The opening piece of the third section (Walking the Headlights) is Richard Christian Matheson’s Vampire, and it can be classified as either a poem or a story, though in the end it has little to recommend it beyond that novelty. At least it’s brief; I’m not sure I could’ve taken more than a couple of pages of it. Chelsea Quinn Yarbro’s Lapses is also structurally innovative—not to the extent of Matheson’s piece, but it’s far more successful with what it does. Yarbro explores the terror of memory lapses that grow ever more pronounced, drawing them out to their inevitable conclusion. William F. Nolan’s The Final Stone is a modern-incarnation-of-Jack-the-Ripper story that starts off with a good dose of humor but quickly veers off into standard territory.
Irrelativity by Nicholas Royle (whose work I’ve never encountered outside of this collection) is the winner here for sheer suspense, as it follows a teen boy who trails after his girlfriend into her creepy old school building one night in the hopes of losing his virginity and encounters something quite disturbing there. But it’s the next piece, Ramsey Campbell’s The Hands, that wound up being my favorite story in the book. A man decides to take refuge from the rain in an unassuming city church one day, but things immediately take a turn for the surreal, and it only gets weirder . . . and darker . . . from there. This is how you handle religious-themed horror, folks. Campbell is a true master of the genre, arguably the best living horror author produced by Britain, and that’s saying a lot. This story is one of his masterpieces. He makes this stuff look effortless. I recently picked up a collection of Campbell’s short stories called Dark Companions, which just got bumped to the front of my reading pile thanks to this story.
The Bell, Ray Russell’s take on ye olde pact-with-the-devil tale, is modest and mostly forgettable, while Lost Souls gives us an all-too-short episode in the ongoing saga of Clive Barker’s supernatural detective Harry D’Amour. It feels pleasantly anti-Hollywood and down-to-earth, or as down-to-earth as a story about a demon-hunting detective can be. I really wish the author would give us more Harry D’Amour stories like this one; this awesome character is criminally underused.
The last section of the book, Dying All the Time, like the first section, consists of only three stories, of which Robert Bloch’s Reaper is the best of the three. Bloch manages to capture just the right balance of humor and horror in this tragicomic parable of an old man who strikes a deal with the Grim Reaper to postpone his own demise with predictably horrible results; the twist at the end is note-perfect. However, Edward Bryant’s The Transfer—about a woman with an unusual power (I think)—has an alluring premise but ultimately was confusing and unsatisfying. Which brings me to the final story, Whitley Strieber’s Pain. Strieber claims this was the last thing he wrote before he became aware of his repressed memories of alien encounters. Okay. Starting off like the darker side of your uncle’s wacko conspiracy theories (the Vril Society gets a shout-out), it then shifts 180 degrees and becomes a lesson in just how relative pleasure and pain can be, as a beautiful young woman who may or may not be an incarnation of Death introduces the protagonist to an experiment that teaches him to see his dreary life in a whole new light. It’s a surprisingly emotional story that, against all odds, somehow succeeds in landing its message.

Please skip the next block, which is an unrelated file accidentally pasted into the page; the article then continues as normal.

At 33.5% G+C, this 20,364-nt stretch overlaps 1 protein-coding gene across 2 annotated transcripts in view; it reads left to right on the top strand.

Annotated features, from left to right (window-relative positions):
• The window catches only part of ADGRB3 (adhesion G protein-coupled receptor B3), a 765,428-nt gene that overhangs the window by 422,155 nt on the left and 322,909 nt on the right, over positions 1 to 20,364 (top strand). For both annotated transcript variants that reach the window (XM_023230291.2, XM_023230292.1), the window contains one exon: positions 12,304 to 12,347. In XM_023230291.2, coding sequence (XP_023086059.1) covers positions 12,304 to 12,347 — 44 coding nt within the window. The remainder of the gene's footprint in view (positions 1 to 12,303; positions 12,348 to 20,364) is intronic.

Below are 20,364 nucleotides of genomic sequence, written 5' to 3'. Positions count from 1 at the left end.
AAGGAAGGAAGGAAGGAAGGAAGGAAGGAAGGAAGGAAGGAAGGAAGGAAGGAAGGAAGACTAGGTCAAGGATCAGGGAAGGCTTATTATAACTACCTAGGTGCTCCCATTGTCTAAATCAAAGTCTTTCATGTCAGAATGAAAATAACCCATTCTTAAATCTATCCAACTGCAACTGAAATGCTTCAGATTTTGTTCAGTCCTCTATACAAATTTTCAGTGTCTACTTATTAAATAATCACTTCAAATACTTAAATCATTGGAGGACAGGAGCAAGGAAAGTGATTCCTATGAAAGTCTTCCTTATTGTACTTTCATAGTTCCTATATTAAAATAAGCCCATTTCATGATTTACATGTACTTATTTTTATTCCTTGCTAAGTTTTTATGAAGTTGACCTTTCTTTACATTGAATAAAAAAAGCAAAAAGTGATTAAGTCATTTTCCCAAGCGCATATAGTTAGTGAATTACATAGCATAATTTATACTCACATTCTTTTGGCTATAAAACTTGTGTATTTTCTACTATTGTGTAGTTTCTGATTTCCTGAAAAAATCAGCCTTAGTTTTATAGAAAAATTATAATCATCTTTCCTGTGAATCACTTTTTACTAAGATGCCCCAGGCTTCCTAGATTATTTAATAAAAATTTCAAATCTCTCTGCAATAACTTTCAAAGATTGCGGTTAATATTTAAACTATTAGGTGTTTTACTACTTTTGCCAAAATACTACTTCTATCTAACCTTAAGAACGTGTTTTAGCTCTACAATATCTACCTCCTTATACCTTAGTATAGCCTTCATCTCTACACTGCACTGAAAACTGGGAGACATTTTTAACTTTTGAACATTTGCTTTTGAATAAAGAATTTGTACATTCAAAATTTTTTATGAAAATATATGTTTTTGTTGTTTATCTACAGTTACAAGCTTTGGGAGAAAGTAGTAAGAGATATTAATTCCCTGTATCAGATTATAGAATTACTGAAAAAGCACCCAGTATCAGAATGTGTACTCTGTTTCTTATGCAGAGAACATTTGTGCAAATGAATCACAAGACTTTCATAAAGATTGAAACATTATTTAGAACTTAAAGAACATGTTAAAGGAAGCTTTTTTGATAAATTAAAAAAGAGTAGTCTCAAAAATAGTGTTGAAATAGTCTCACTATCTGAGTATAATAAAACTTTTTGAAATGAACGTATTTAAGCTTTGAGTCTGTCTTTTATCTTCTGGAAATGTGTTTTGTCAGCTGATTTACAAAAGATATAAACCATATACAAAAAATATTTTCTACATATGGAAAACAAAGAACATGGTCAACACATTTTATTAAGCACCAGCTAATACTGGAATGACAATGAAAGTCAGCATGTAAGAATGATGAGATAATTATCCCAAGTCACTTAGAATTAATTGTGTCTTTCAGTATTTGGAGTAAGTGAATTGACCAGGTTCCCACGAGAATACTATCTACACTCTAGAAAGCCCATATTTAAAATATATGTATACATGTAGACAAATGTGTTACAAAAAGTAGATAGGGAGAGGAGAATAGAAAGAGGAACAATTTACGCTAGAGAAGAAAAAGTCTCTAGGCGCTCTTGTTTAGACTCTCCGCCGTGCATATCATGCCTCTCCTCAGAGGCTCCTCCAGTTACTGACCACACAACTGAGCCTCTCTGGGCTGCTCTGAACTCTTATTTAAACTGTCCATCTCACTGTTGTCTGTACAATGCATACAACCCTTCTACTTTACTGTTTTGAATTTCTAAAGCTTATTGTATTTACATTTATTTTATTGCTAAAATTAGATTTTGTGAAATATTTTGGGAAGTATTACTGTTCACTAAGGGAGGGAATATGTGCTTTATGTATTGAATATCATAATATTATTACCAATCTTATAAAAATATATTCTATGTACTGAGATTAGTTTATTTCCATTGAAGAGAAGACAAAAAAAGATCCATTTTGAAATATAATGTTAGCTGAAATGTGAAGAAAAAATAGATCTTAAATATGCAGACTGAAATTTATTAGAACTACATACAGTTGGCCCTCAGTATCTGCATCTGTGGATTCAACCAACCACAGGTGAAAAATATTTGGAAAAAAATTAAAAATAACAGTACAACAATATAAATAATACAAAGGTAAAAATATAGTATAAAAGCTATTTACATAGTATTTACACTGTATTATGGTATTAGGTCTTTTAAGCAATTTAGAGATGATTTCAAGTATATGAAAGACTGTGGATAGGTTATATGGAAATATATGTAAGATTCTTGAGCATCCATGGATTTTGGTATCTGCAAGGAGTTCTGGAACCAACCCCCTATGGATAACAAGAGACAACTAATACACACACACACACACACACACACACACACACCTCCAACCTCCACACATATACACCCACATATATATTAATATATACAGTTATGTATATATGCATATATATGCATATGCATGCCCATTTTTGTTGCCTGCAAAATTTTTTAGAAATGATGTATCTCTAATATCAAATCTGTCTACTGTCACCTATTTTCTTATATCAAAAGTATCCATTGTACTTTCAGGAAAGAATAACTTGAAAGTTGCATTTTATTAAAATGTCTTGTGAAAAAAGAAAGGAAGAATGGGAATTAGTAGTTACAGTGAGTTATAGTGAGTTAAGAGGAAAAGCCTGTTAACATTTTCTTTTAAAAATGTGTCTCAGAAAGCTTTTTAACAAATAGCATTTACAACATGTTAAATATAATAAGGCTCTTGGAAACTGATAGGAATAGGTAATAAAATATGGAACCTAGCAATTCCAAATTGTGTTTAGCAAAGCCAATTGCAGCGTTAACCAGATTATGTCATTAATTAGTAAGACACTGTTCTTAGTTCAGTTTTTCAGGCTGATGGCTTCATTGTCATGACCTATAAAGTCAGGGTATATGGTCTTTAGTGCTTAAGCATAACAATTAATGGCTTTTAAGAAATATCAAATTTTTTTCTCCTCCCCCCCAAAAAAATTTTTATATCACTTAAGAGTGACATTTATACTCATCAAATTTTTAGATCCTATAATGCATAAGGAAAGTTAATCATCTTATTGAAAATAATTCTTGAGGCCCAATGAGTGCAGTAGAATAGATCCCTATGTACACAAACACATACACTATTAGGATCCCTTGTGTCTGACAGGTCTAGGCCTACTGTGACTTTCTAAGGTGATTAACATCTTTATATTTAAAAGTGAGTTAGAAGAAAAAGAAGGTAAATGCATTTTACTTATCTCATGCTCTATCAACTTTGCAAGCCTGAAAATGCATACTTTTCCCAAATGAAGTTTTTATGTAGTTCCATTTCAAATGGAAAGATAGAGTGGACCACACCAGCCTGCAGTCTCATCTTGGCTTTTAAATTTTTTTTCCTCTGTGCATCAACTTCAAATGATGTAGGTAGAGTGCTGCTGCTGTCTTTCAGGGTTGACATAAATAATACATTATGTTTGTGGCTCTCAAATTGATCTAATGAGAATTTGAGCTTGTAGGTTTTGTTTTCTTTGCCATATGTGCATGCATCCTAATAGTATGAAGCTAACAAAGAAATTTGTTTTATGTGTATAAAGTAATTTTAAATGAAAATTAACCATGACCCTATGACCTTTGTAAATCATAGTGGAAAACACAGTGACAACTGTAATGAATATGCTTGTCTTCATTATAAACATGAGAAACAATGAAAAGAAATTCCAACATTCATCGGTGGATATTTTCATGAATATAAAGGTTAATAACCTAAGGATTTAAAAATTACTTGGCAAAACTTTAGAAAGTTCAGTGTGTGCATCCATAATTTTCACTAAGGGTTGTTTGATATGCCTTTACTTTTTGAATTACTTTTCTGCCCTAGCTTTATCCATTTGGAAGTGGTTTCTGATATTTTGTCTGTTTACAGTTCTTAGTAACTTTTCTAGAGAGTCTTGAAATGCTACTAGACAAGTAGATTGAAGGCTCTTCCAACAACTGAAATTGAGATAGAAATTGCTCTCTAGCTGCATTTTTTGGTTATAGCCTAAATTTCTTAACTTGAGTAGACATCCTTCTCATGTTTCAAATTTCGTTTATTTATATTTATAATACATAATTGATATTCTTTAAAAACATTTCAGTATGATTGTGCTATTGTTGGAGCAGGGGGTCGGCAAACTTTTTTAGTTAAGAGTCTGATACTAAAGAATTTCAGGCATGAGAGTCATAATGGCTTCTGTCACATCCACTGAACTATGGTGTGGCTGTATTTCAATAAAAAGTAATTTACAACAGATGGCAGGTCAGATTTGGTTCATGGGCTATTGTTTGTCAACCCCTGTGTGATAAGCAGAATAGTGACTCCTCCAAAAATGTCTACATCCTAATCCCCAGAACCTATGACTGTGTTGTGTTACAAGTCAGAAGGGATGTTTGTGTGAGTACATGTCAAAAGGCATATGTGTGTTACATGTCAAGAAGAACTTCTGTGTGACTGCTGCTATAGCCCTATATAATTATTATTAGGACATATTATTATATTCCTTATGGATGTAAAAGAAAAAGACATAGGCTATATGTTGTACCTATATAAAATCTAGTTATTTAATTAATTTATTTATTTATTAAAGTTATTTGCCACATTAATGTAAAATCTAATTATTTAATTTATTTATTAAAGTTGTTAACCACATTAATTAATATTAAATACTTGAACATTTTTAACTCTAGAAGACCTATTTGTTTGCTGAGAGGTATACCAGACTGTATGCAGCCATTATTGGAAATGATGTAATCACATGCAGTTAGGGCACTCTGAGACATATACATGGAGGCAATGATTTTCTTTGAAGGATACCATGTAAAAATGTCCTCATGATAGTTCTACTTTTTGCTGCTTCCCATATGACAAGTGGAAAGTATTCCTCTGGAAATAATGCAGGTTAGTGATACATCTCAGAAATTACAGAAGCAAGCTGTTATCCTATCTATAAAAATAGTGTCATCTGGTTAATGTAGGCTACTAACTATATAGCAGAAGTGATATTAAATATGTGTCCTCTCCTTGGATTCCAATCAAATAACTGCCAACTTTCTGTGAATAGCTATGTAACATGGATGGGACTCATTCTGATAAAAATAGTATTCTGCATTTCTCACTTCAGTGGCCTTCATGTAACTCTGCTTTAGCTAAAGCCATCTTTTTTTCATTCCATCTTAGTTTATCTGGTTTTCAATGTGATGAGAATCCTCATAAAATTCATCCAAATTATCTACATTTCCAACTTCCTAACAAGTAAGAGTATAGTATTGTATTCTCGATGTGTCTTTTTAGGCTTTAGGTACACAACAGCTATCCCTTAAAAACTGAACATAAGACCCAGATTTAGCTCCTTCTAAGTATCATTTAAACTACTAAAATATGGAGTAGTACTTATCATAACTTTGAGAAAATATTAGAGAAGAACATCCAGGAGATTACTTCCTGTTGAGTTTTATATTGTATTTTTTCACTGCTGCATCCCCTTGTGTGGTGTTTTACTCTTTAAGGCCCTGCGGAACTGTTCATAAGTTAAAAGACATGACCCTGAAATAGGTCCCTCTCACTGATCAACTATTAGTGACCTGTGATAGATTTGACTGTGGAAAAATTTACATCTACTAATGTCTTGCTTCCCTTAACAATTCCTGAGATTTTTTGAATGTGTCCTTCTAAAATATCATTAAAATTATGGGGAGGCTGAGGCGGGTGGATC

Overall, this collection was not as strong as I remembered. Funny how one can experience the same stories very differently twenty-five years later. I did recall the Campbell story being one of the better ones in the book, and that turned out to be the standout here. Straub’s story too had an impact on me when I read it as a teen; indeed, it was this piece, along with the novel Ghost Story, that made me a lifelong fan of this author, and it’s easily my second favorite story in Cutting Age, followed by Nicholas Royle’s Irrelativity, for me the scariest story of the bunch if not necessarily the most disturbing. Beyond that, there are about six or seven really good stories, most of which can probably be found in better anthologies or collections. Several of them can also be found online now. Etchison’s intro is interesting but not particularly enlightening, and it comes off a little whiny. Unless you’re a completist, I would pass over this in favor of better anthologies of the same era, like Kirby McCauley’s Dark Forces or David G. Hartwell’s The Color of Evil, as well as the collected works of the authors themselves.